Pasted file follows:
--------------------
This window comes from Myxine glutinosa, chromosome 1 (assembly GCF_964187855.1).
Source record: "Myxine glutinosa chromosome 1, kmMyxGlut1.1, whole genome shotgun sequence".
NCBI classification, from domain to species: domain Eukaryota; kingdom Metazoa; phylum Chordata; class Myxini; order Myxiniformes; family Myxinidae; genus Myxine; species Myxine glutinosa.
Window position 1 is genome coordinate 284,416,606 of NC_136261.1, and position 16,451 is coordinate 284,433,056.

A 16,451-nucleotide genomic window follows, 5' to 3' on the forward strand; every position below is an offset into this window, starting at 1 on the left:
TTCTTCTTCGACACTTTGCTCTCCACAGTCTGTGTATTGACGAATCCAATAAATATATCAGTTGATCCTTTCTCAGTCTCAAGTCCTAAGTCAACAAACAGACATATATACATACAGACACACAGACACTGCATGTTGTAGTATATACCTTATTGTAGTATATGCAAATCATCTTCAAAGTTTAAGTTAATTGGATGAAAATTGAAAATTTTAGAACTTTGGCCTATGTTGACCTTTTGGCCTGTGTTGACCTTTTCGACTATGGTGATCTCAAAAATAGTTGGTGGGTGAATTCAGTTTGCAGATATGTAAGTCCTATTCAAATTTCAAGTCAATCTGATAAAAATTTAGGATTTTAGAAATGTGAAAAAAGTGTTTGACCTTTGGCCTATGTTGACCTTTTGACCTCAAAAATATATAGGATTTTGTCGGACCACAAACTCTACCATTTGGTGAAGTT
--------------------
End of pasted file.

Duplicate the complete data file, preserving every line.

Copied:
This window comes from Myxine glutinosa, chromosome 1 (assembly GCF_964187855.1).
Source record: "Myxine glutinosa chromosome 1, kmMyxGlut1.1, whole genome shotgun sequence".
NCBI classification, from domain to species: domain Eukaryota; kingdom Metazoa; phylum Chordata; class Myxini; order Myxiniformes; family Myxinidae; genus Myxine; species Myxine glutinosa.
Window position 1 is genome coordinate 284,416,606 of NC_136261.1, and position 16,451 is coordinate 284,433,056.

A 16,451-nucleotide genomic window follows, 5' to 3' on the forward strand; every position below is an offset into this window, starting at 1 on the left:
TTCTTCTTCGACACTTTGCTCTCCACAGTCTGTGTATTGACGAATCCAATAAATATATCAGTTGATCCTTTCTCAGTCTCAAGTCCTAAGTCAACAAACAGACATATATACATACAGACACACAGACACTGCATGTTGTAGTATATACCTTATTGTAGTATATGCAAATCATCTTCAAAGTTTAAGTTAATTGGATGAAAATTGAAAATTTTAGAACTTTGGCCTATGTTGACCTTTTGGCCTGTGTTGACCTTTTCGACTATGGTGATCTCAAAAATAGTTGGTGGGTGAATTCAGTTTGCAGATATGTAAGTCCTATTCAAATTTCAAGTCAATCTGATAAAAATTTAGGATTTTAGAAATGTGAAAAAAGTGTTTGACCTTTGGCCTATGTTGACCTTTTGACCTCAAAAATATATAGGATTTTGTCGGACCACAAACTCTACCATTTGGTGAAGTT